Journal of Ophthalmology

Journal of Ophthalmology / 2014 / Article

Clinical Study | Open Access

Volume 2014 |Article ID 502174 | 6 pages |

Aqueous Interleukin-6 Levels Are Superior to Vascular Endothelial Growth Factor in Predicting Therapeutic Response to Bevacizumab in Age-Related Macular Degeneration

Academic Editor: Siamak Ansari-Shahrezaei
Received24 Apr 2014
Revised03 Jun 2014
Accepted09 Jun 2014
Published10 Jul 2014


Objective. To prospectively evaluate the effect of intravitreal bevacizumab on aqueous levels of interleukin-6 (IL-6) and vascular endothelial growth factor (VEGF) in patients with exudative age-related macular degeneration (AMD) and correlate clinical outcomes with cytokine levels. Methods. 30 eyes of 30 patients with exudative AMD underwent intravitreal injection of bevacizumab three times at monthly intervals. The aqueous samples prior to the 1st injection (baseline) and 3rd injection were analyzed for VEGF and IL-6 levels. Subjects were subgrouped based upon change in the central subfield (CSF) macular thickness on SD-OCT at 8 weeks. Group 1 included patients () with a decrease in CSF thickness greater than 10% from the baseline (improved group). Group 2 included patients () who had a decrease in CSF thickness 10% or less (treatment-resistant). Results. In subgroup analysis, in both groups 1 and 2 patients, compared to aqueous VEGF, aqueous IL-6 levels showed a better correlation with CSF thickness on SD-OCT ( and 0.71, resp.). Conclusions. Aqueous IL-6 may be an important marker of treatment response or resistance in wet macular degeneration. Future therapeutic strategies may include targeted treatment against both VEGF and IL-6, in patients who do not respond to anti-VEGF treatment alone.

1. Introduction

Age-related macular degeneration (AMD) is the leading cause of irreversible blindness among patients over the age of 55 years in the western world [1, 2]. Exudative AMD, a less common form, is characterized by the formation of a choroidal neovascular membrane that emanates from the choriocapillaris through defective Bruch’s membrane [3]. Vascular endothelial growth factor (VEGF), a diffusible cytokine that induces endothelial cell proliferation and leakage, has been implicated as an important factor in the neovascular process and associated exudation, hemorrhage, and subsequent development of detachment of the neurosensory retina and retinal pigment epithelium (RPE) [4, 5].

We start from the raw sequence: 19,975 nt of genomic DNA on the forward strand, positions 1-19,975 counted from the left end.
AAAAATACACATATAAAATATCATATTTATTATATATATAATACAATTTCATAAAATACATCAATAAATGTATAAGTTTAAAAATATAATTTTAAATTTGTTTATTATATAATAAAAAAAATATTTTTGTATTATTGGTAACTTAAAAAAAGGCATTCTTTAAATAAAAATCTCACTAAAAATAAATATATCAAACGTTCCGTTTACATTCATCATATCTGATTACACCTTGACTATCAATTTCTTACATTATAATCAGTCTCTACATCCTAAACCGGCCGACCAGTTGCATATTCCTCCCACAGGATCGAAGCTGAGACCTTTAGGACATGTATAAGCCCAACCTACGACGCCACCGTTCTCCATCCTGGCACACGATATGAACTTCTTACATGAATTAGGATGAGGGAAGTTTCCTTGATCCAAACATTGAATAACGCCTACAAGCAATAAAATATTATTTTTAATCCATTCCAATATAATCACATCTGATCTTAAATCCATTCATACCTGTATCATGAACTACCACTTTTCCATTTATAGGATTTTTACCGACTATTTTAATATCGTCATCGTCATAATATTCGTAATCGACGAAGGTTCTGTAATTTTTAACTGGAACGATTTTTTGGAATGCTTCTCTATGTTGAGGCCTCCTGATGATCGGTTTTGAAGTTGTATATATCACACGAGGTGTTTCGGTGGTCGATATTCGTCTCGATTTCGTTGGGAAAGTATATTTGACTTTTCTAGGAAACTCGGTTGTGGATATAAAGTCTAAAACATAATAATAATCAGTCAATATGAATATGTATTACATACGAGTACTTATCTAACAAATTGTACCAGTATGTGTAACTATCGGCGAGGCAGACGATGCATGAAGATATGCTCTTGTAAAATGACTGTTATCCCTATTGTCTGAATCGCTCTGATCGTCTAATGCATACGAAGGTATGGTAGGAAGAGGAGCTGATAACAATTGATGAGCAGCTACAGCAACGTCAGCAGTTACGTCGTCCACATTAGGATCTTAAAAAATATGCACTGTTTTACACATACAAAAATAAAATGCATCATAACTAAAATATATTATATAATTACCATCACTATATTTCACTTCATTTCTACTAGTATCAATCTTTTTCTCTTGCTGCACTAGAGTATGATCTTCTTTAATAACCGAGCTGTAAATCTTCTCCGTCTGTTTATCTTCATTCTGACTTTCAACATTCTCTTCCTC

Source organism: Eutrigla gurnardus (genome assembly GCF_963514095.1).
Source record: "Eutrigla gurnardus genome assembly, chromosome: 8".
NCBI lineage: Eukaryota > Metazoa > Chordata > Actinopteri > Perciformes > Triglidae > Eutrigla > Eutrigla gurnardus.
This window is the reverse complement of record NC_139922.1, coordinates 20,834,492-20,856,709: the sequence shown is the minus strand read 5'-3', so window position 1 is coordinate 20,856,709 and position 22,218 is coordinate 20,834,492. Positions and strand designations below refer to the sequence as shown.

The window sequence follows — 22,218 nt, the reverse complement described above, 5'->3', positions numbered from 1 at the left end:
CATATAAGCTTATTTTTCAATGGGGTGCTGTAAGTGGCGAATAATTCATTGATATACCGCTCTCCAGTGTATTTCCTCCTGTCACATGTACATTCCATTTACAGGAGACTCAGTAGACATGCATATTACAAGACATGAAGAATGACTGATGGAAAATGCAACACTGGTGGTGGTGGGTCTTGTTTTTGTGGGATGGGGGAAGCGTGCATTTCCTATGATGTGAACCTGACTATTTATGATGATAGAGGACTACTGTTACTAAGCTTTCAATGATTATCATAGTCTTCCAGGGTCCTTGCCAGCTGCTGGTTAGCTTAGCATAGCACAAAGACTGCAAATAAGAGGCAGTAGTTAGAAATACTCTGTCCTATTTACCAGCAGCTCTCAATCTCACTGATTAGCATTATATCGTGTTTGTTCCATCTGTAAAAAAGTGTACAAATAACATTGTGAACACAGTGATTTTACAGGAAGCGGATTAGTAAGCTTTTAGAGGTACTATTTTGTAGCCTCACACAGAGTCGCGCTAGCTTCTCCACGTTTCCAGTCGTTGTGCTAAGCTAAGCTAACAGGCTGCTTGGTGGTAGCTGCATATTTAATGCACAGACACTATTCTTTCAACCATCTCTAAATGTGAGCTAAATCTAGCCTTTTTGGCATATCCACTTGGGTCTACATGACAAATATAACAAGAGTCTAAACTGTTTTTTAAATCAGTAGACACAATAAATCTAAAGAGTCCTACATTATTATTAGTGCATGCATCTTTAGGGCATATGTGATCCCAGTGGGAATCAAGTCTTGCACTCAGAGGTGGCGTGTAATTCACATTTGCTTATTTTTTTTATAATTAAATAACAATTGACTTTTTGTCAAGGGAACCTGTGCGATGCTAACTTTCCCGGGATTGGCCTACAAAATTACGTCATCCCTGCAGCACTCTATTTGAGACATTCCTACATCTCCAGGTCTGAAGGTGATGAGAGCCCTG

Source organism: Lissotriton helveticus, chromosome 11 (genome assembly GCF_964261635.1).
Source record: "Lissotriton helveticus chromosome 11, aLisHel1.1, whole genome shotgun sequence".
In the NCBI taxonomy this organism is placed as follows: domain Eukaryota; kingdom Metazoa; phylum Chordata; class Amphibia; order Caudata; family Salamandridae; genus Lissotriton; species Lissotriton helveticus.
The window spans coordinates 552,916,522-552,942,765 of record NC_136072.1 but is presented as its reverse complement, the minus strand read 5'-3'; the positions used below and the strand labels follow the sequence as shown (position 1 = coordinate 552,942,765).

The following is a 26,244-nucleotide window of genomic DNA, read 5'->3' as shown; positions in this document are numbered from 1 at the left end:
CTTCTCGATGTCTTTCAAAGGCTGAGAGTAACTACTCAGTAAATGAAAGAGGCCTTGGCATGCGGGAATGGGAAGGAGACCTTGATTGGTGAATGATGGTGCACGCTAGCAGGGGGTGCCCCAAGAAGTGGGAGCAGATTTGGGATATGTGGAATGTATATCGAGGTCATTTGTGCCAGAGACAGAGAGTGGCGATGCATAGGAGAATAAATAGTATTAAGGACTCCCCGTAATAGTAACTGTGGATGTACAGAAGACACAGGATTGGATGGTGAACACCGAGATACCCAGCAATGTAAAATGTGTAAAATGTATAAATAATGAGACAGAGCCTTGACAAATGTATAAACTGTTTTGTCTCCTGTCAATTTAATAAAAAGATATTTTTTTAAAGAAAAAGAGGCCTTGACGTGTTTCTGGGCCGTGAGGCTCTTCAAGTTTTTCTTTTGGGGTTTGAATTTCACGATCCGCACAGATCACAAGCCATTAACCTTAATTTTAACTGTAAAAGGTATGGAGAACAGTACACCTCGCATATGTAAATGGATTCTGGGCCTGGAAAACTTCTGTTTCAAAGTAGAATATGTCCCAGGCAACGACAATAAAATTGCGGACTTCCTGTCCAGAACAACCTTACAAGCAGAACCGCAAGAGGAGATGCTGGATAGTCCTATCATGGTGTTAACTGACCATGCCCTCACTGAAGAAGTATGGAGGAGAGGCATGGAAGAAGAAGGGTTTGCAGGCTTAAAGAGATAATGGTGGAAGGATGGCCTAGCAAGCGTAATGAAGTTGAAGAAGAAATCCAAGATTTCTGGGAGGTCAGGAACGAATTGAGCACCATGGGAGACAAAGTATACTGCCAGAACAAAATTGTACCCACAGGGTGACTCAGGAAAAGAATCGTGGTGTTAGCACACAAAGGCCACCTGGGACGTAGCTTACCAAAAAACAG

Inhibition of VEGF has become a widely accepted treatment modality of exudative AMD [6, 7]. Bevacizumab, an anti-VEGF agent, binds and inhibits VEGF related cellular effects [8]. In addition to VEGF, choroidal neovascularization (CNV) involves a number of angiogenic molecules and inflammatory cytokines: interleukin-6 (IL-6), interleukin-8 (IL-8), intercellular adhesion molecule-1 (ICAM-1), and monocyte chemoattractant protein-1 (MCP-1) [9, 10].

IL-6, a multifunctional cytokine, is implicated in angiogenesis along with VEGF in a variety of in vitro and cancer studies [11, 12]. High levels of IL-6 in blood have been shown to be associated with the progression of CNV [13]. Previously, we have identified the reduction in IL-6 levels (more significantly than any other cytokine) in human aqueous samples after intravitreal injection of bevacizumab in CNV associated with exudative AMD [14]. However, concurrent correlation between aqueous levels of VEGF and IL-6 and its relation to clinical outcome after intravitreal bevacizumab are not known in patients with active CNV associated with exudative AMD.

In this study, we measured IL-6 and VEGF levels in aqueous samples of patients with CNV prior to and after administration of intravitreal bevacizumab to evaluate its efficacy and attempted to evaluate relationship between the cytokine levels and clinical outcome.

2. Methods

In this prospective, nonrandomized, interventional study, we measured aqueous cytokines including VEGF and IL-6 in patients undergoing intravitreal anti-VEGF treatment for exudative AMD. Approval for this study was obtained from Institutional Review Board and an informed consent was obtained from all the participating subjects. The control group included 30 eyes from 30 patients undergoing cataract surgery without any other concurrent eye disease and without any prior intraocular surgery. The study group consisted of 30 eyes from 30 patients diagnosed with exudative AMD clinically and confirmed with fluorescein angiogram and spectral-domain optical coherence tomography (SD-OCT, Spectralis, Heidelberg Engineering, Heidelberg, Germany). The inclusion criteria for the study group consisted of active choroidal neovascular membrane with a washout period of 3 months from any previous treatment, age greater than 60 years, and ability to provide an informed consent. The exclusion criteria for both groups were presence of other concurrent retinal pathologies and presence of disciform scars.